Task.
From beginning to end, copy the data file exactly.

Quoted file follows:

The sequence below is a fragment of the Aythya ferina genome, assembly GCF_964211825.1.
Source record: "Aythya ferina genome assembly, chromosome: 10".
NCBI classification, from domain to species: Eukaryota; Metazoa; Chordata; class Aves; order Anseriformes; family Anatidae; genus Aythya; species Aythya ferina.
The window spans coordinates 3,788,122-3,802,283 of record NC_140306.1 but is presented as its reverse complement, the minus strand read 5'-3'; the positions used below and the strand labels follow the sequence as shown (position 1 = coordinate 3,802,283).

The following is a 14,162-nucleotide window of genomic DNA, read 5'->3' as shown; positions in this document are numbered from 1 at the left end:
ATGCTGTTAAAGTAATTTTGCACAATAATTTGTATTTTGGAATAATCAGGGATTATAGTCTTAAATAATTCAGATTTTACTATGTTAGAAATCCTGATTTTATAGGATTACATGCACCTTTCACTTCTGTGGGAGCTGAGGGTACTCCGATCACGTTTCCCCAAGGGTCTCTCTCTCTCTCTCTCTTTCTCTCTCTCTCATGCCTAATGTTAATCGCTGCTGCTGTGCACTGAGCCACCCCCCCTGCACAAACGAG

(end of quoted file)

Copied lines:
The sequence below is a fragment of the Aythya ferina genome, assembly GCF_964211825.1.
Source record: "Aythya ferina genome assembly, chromosome: 10".
NCBI classification, from domain to species: Eukaryota; Metazoa; Chordata; class Aves; order Anseriformes; family Anatidae; genus Aythya; species Aythya ferina.
The window spans coordinates 3,788,122-3,802,283 of record NC_140306.1 but is presented as its reverse complement, the minus strand read 5'-3'; the positions used below and the strand labels follow the sequence as shown (position 1 = coordinate 3,802,283).

The following is a 14,162-nucleotide window of genomic DNA, read 5'->3' as shown; positions in this document are numbered from 1 at the left end:
ATGCTGTTAAAGTAATTTTGCACAATAATTTGTATTTTGGAATAATCAGGGATTATAGTCTTAAATAATTCAGATTTTACTATGTTAGAAATCCTGATTTTATAGGATTACATGCACCTTTCACTTCTGTGGGAGCTGAGGGTACTCCGATCACGTTTCCCCAAGGGTCTCTCTCTCTCTCTCTCTTTCTCTCTCTCTCATGCCTAATGTTAATCGCTGCTGCTGTGCACTGAGCCACCCCCCCTGCACAAACGAG